I think it makes perfect sense for TripAdvisor to incent users to write reviews. Good, user-gen content is their bread and butter. They obviously should be completely neutral in their approach, but enticing more reviews seems to be a legit content strategy for them.

    In terms of the business, I don’t know that I agree when you say that it’s clearly not OK for them to incent reviews. It’s a real challenge for businesses to get balanced reviews from customers. People are far more motivated when they’re upset or disappointed. To me, as long as there is no stipulation that the review has to be in any way positive, I don’t have an issue with businesses trying to get a more balanced review picture out there.

  6. @Scott
    I am not saying it is NOT OK for a business to incent reviews…. I am saying that the risks outweigh the rewards particularly with a direct incentive (see Hotel story above). A direct incentive is a precarious environment that could go terribly wrong… imagine a Yelper ripping into you for bribery…

    A contest like environment (all reviewers that made reviews during the last quarter are eligible to win the lotto…. ) might make sense.

    Regardless it is imperative that EVERY customer be included in the incentive … many SMBs are hesitant to do so and unless they include everybody they should NEVER consider it..

  7. Hi Mike, does solicitation (Yelp) mean that businesses can’t have links to review sites on their website? Does this mean that Bright Local Review Biz tool is in violation of Yelp’s guidelines?

  8. @Lauren

    That is a great question and one that I have had myself… they certainly can see the referrer in their logs…

    Here is what Yelp says on their website:

    There is a way to let your customers know you’re on Yelp without being overly solicitous.

    The power of word-of-mouth is that folks generally trust recommendations when they occur as part of an organic process. There is an important distinction between “Hey, write a review about me on Yelp,” [BAD] and “Hey, check us out on Yelp!” [GOOD]. It’s the difference between actively pursuing testimonials and simply creating awareness of your business through social media outlets.

    The latter allows consumers to vet your online reputation without feeling like they’re being solicited. To an established Yelp community member, a reminder of your Yelp presence can act like a dog-whistle prompting them to share their feedback about your business with fellow Yelpers.

    Here are three ways to remind customers on Yelp without being overly solicitous:

    1. Stick a “Find us on Yelp” image on your website and/or print it out for your front counter or window. These have even been spotted on business-branded vehicles. All of these images are available via our Flickr (image sharing) page.*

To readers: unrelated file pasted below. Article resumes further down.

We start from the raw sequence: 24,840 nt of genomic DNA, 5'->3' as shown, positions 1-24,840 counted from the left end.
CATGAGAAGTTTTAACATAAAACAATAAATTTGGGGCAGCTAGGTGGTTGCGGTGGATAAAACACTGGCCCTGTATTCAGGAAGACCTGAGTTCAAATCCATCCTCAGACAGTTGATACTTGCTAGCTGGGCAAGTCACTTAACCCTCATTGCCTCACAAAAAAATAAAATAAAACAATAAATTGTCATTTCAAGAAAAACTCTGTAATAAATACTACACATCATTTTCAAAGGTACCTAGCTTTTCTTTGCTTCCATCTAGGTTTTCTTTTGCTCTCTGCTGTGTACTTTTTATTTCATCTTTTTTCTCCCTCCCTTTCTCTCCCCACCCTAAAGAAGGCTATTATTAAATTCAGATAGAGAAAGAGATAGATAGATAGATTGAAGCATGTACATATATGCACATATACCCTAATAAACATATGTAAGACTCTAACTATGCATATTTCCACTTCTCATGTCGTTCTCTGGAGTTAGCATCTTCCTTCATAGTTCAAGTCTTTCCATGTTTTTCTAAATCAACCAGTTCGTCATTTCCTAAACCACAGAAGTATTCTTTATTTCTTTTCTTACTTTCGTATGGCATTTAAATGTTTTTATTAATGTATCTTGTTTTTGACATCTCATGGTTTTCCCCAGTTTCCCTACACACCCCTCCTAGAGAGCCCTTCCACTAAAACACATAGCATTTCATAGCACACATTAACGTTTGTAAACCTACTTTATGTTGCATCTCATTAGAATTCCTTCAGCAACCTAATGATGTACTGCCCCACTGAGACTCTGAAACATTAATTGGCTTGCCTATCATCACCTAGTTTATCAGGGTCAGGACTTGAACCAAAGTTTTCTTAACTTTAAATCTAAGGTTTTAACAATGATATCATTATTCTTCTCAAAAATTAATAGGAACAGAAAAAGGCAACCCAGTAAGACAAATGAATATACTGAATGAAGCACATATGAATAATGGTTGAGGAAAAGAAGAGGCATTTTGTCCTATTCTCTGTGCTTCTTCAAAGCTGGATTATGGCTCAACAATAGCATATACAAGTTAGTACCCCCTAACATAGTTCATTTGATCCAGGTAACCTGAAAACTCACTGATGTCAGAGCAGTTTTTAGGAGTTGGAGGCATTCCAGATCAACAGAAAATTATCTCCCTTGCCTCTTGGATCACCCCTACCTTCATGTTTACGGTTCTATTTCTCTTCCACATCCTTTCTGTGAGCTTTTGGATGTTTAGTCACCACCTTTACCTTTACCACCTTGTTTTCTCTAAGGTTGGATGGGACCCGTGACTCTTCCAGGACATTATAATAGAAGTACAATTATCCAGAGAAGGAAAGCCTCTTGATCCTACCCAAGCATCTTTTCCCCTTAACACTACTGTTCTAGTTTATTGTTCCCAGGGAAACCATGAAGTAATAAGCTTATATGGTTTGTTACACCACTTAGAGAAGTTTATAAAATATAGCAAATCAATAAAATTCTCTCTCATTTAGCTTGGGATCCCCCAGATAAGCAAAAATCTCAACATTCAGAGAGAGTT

2. Include a link to your Yelp business listing in your email signature with the words, “Check us out on Yelp!”

    3. Embed a badge on your website. This handy widget can help you generate the necessary code to do this.

    So it would seem that it should not be associated with a request for a review but phrased more generically.

  9. @Mike. I see what you’re saying. That hotel obviously went too far, but I think their only real mistake was saying the review had to be positive. I like your scenario about a contest for people who leave reviews in a given quarter. However, I am still personally OK with a direct incentive if there is no stipulation on the nature of the review. If I have a hotel and I’m confident that by and large people are having good experiences, getting good value, etc., then I would be confident that more reviews would be a good thing. I wouldn’t see anything wrong with me saying that you get a voucher for a free breakfast or something like that if you leave a review of any kind. As a consumer of this kind of user generated content online, I am often frustrated by the pervasiveness of angry and/or nasty reviews. My assumption has always been that people are far more motivated to write a review when they’re angry (I’ve even done this myself). To me, getting a series of reviews from a more balanced cross section of the population would be a good thing. Just my two cents. Thanks for the discussion.

  10. I agree with all that you say… with the exclusion of an incentive… I find that many, (enough) customers will leave a review without an incentive with just an ask…

  11. Do you think TA gives this message for hotels that increase reviews dramatically similar to how Google flags too many links that happen too quickly? If a biz decides to follow all the TA suggestions offered in the Manage My Listing section, and all initiatives become live at once, will TA automatically flag the biz due to increased activity versus a perceived incentive? Which leads me to other questions? Is their a manual review process for this flag? Can a biz appeal the flag to be removed? or is it permanent?